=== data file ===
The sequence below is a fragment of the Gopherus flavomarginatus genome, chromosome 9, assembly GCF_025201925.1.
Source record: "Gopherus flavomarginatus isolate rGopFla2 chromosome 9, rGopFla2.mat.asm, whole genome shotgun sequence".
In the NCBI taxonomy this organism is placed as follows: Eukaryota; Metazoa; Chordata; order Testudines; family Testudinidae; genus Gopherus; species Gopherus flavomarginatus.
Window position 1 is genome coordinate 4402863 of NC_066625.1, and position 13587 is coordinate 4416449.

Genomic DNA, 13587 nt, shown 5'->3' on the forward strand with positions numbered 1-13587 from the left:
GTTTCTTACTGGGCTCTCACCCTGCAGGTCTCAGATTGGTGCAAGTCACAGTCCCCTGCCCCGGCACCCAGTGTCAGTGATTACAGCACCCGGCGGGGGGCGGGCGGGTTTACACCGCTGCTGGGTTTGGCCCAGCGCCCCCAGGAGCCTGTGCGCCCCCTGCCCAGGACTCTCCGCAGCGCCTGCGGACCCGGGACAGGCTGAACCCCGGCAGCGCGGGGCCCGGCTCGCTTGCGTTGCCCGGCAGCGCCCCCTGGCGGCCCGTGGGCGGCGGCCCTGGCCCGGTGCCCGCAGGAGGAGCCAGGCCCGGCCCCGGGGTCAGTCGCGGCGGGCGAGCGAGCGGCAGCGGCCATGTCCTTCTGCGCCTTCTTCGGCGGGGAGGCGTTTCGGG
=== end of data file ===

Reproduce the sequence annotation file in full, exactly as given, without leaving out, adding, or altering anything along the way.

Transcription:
The sequence below is a fragment of the Gopherus flavomarginatus genome, chromosome 9, assembly GCF_025201925.1.
Source record: "Gopherus flavomarginatus isolate rGopFla2 chromosome 9, rGopFla2.mat.asm, whole genome shotgun sequence".
In the NCBI taxonomy this organism is placed as follows: Eukaryota; Metazoa; Chordata; order Testudines; family Testudinidae; genus Gopherus; species Gopherus flavomarginatus.
Window position 1 is genome coordinate 4402863 of NC_066625.1, and position 13587 is coordinate 4416449.

Genomic DNA, 13587 nt, shown 5'->3' on the forward strand with positions numbered 1-13587 from the left:
GTTTCTTACTGGGCTCTCACCCTGCAGGTCTCAGATTGGTGCAAGTCACAGTCCCCTGCCCCGGCACCCAGTGTCAGTGATTACAGCACCCGGCGGGGGGCGGGCGGGTTTACACCGCTGCTGGGTTTGGCCCAGCGCCCCCAGGAGCCTGTGCGCCCCCTGCCCAGGACTCTCCGCAGCGCCTGCGGACCCGGGACAGGCTGAACCCCGGCAGCGCGGGGCCCGGCTCGCTTGCGTTGCCCGGCAGCGCCCCCTGGCGGCCCGTGGGCGGCGGCCCTGGCCCGGTGCCCGCAGGAGGAGCCAGGCCCGGCCCCGGGGTCAGTCGCGGCGGGCGAGCGAGCGGCAGCGGCCATGTCCTTCTGCGCCTTCTTCGGCGGGGAGGCGTTTCGGG